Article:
15-31 July 2018
1. The Importance of ICE
Within the last couple of weeks, Immigration and Customs Enforcement (ICE) has been under attack for allegedly ‘ripping children out of their parent’s arms’ under the current presidential administration. It has even gone so far as three members of House to introduce an act that would effectively abolish ICE, though losing traction very quickly within the House. ICE’s mission is to, “protect America from the cross-border crime and illegal immigration that threaten national security and public safety.” (ICE.gov). Essentially meaning that ICE is in place to best ensure that there aren’t any national security threats that are able to successfully make it into the United States. ICE plays a very important role in the safety of many Americans. “In FY2016, ICE made 1,952 human trafficking arrests and assisted over 400 victims.” (The Washington Time, Marsha Blackburn). Without ICE the United States loses the ability to properly control its own borders, which would likely result in an increase in illegal immigration, human and drug trafficking as well as violence overall. “Kate Steinle was shot and killed on a San Francisco pier three years ago this month. Her death came at the hands of an illegal alien who had been previously deported five times and was a convicted felon. (Marsha Blackburn). Without ICE in place, there would likely be more stories like this or some that are even worse due to a lack of control at the borders.
It is not likely that ICE will be going anywhere within the foreseeable future, this is in part due to the individuals introducing the bill to abolish ICE admitted to voting “no on their bill if it’s brought to the floor.” (The Daily Wire, Ella Nilsen).
2. North Korea Continuing Nuclear Program
During the Singapore Summit between U.S. President Donald Trump and North Korean dictator Kim Jong Un, it was agreed that both countries would work towards the denuclearization of the Korean peninsula. Though both leaders agreed on this, reports show that this is not the case for North Korea. Nothing can be confirmed; however, reports have shown that:
- North Korea’s official nuclear site at Yongbyon is being upgraded.
- The country is increasing enrichment in at least two secret sites.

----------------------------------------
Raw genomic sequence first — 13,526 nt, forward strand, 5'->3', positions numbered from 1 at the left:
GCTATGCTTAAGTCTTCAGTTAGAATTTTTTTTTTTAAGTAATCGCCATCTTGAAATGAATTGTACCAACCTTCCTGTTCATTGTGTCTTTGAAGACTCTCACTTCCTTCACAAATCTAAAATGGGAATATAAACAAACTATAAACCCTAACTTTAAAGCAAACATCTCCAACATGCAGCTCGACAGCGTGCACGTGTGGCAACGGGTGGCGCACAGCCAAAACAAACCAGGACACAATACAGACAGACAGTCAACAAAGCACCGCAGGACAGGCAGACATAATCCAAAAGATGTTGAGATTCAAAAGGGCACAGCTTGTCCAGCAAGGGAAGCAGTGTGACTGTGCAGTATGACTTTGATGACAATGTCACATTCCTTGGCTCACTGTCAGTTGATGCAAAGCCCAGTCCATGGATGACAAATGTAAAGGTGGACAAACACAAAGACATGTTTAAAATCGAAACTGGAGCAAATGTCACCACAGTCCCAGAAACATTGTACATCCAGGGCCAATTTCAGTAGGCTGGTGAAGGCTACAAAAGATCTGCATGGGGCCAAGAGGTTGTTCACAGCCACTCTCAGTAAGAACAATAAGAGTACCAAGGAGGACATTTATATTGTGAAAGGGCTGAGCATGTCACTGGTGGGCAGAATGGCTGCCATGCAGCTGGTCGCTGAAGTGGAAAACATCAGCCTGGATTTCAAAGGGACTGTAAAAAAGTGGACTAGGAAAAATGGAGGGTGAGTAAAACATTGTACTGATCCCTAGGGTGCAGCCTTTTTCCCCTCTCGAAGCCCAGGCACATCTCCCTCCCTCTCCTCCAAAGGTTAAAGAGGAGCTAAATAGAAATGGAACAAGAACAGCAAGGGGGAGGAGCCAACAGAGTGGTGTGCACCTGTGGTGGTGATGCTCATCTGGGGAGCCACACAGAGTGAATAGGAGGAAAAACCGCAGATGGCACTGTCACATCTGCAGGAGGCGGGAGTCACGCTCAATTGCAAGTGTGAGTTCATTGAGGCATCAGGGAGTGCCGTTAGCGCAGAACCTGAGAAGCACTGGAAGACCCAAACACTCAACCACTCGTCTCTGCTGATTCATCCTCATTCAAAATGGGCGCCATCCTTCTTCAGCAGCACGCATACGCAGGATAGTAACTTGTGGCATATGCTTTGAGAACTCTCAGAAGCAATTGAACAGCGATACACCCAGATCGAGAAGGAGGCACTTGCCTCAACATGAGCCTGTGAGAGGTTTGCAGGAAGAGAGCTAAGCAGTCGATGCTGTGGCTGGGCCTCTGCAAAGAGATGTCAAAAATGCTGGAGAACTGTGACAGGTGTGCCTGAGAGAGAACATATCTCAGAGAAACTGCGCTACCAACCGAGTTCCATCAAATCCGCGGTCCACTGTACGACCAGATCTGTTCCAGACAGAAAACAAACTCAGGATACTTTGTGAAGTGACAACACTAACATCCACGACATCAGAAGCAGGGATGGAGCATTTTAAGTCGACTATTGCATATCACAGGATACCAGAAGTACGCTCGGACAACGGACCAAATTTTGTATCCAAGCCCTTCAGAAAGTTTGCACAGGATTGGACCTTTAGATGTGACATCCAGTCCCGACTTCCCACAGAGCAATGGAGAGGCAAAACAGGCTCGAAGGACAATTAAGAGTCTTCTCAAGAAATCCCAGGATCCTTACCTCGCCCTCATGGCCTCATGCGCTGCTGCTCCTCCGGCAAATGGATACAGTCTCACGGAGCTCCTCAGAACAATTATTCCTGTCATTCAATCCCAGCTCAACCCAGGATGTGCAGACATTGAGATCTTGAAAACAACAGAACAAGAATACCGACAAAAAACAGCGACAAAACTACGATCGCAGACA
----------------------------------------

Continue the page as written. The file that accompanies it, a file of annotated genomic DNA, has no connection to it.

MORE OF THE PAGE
- Kim Jong Un is having more mobile launch vehicles for ballistic missiles be produced in Pyongyang.
- They have expanded missile production of solid fuel engines which are more mobile and easier to launch. (BBC.com, Andreas Illmer).
Again, these are only reports, and nothing can be officially confirmed, although the above information is from multiple sources within the U.S. intelligence community. (BBC.com, Illmer).
Vipin Narang, an MIT professor for political science as well as a specialist on nuclear proliferation, stated, “None of that activity is in violation of any agreements made at the Singapore summit between US President Donald Trump and North Korean leader Kim Jong-un.” (BBC.com). North Korea agreed to the denuclearization of the Korean peninsula, which they view as a phased process. Both sides are waiting to figure out the details as to how exactly denuclearization will be occurring. So, for now, North Korea is technically not violating anything.
Though North Korea is not officially violating any agreement, this is still very important to U.S. National Security.
The biggest takeaway is the production of the solid fuel engines, which offers the ability for quick creation of a launch site, giving less time for anyone to detect, specifically South Korea or the United States. Unfortunately for the United States, there is potential for North Korea to have a different motive than what meets the eye It may allow them to continue working on the sites that remain secret. If this theory is correct, it could spell further complications in the Korean peninsula.